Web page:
eavesdropping in Houston
Overheard: How the energy tech ecosystem will evolve and the role of Houston innovators
The energy technology and innovation ecosystem is comprised of stakeholders across the industry — from the academic institutions that house researchers in the field and the entrepreneurs with the big ideas to the venture backers who fund the scaling of these ideas and the corporations who put these new technologies into their supply chain.
A recent panel at CERAWeek by IHS Markit explored where the energy tech ecosystem is headed — and what all needs to be done to advance innovation. Missed the discussion or just want a refresher on on the highlights? Here are some significant overheard moments from the virtual panel.
“We need more energy innovation, and when we think about the energy system of the future there are key areas where we need more technology developed. We all need to encourage and support that early innovation.”
— Barbara Burger, vice president of innovation at Chevron and president of Chevron Technology Ventures. Burger mentions that it's about collaboration. "All of us play a role in a critical part of the development."
“Not only do we have to have the innovation pipeline, but then we’ve got to really move quickly to work with governments, corporations, public-private partnerships that can be formed around these technologies.”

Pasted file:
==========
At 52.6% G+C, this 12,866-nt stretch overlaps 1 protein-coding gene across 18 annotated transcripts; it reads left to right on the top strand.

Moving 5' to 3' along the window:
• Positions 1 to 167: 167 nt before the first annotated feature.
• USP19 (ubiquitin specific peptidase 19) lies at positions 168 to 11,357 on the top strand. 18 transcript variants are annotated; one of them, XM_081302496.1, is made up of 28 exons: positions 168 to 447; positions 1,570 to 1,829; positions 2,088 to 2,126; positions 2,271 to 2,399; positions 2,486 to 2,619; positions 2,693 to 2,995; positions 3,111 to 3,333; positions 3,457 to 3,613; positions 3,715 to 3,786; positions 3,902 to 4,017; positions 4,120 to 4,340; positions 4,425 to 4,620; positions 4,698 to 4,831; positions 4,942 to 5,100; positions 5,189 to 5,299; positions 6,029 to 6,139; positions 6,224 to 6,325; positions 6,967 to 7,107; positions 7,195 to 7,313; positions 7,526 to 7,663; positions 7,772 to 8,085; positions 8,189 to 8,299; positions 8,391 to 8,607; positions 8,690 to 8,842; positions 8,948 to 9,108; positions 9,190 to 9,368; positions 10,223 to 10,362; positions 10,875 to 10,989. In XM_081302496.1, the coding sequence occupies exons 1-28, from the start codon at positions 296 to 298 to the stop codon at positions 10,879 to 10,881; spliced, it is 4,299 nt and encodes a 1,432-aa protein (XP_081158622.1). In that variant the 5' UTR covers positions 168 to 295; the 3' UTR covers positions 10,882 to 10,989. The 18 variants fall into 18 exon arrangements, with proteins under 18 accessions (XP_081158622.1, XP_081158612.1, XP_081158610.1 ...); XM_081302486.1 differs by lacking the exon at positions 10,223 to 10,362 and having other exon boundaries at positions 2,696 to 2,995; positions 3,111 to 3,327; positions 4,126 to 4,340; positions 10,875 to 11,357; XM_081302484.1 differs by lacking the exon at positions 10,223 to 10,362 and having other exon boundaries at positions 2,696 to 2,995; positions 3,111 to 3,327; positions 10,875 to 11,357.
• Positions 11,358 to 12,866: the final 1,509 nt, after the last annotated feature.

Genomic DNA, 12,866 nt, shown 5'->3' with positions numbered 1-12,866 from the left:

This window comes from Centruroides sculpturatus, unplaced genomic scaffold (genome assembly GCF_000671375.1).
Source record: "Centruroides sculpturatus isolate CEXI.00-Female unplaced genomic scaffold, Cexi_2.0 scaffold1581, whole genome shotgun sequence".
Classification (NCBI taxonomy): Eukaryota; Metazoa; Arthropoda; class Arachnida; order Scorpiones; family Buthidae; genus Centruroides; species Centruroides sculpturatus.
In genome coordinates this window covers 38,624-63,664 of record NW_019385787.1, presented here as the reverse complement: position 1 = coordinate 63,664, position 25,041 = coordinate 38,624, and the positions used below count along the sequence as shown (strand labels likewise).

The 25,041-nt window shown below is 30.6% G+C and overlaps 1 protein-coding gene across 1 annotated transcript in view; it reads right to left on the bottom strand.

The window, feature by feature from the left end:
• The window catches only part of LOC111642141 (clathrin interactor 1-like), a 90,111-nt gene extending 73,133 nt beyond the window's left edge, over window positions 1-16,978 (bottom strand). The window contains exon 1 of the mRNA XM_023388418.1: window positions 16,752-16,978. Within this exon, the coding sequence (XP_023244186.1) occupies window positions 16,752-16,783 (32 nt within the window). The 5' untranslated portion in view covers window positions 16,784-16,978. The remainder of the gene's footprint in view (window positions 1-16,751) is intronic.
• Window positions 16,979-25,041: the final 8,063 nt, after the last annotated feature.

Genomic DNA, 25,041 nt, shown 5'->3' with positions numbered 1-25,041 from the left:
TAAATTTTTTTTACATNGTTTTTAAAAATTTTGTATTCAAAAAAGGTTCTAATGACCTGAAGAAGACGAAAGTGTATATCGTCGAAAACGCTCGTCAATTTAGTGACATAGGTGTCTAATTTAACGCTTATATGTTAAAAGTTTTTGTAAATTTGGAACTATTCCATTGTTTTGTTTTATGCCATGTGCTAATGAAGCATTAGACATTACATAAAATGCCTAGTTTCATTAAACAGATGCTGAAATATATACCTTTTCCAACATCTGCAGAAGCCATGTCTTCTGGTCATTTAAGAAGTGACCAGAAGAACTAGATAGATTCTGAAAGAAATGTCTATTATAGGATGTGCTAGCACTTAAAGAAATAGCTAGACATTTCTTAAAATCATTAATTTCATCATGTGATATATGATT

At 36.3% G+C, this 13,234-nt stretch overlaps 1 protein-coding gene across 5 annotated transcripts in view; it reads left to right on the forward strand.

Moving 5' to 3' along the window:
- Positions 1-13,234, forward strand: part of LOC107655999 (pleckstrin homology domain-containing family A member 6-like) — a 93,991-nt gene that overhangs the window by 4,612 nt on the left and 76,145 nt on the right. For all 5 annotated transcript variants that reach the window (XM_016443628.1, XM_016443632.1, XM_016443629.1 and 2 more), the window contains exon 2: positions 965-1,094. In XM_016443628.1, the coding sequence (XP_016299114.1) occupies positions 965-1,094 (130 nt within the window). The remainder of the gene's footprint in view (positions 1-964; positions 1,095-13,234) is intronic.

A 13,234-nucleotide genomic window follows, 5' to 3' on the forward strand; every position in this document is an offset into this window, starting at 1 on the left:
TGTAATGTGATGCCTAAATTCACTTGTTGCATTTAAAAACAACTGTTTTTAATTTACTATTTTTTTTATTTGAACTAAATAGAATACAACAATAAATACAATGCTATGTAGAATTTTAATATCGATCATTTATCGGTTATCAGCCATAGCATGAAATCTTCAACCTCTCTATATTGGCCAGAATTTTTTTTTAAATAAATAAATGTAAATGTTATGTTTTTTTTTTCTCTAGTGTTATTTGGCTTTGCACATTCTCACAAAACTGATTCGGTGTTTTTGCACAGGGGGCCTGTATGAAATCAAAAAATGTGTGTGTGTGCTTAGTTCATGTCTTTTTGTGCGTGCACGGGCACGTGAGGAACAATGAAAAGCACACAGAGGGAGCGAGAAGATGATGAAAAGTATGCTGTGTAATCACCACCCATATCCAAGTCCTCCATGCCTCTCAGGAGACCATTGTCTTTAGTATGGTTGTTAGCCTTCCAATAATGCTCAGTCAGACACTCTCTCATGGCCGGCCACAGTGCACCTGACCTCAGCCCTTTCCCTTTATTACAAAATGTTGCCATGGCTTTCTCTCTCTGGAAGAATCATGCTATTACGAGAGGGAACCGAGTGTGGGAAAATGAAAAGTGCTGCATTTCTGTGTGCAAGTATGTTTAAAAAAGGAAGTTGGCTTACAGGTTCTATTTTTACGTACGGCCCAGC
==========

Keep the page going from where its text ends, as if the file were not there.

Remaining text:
— Ashley Grosh, vice president of Breakthrough Energy. Grosh echoes the need for collaborative efforts. No one part of the equation — such as corporates, scientists, academics, etc. — can move the needle by itself.
“We face a need to run the current energy system extremely well … while also envisioning a new energy system.”
— Burger says. Burger, who alludes to the state's recent power grid failure as an example, says this balancing act is a challenge across the board for energy companies.
“Government is going to have to play aggressively to solve the climate problem.”
— Ilan Gur, CEO of Activate Global Inc., a nonprofit organization that WORKS with U.S.-based funders and research institutions to support a group of fellows. Gur says there needs to be some aspect of incentivization somewhere in the innovation process to drive results.
“Where the market works, let it work. And where it needs help, let’s double down.”
— Burger says, adding that it will take the public, corporations, innovators, and capital to make a difference. "If you can align those all toward derisking then scaling that technology, we will all benefit from the fruits of that labor.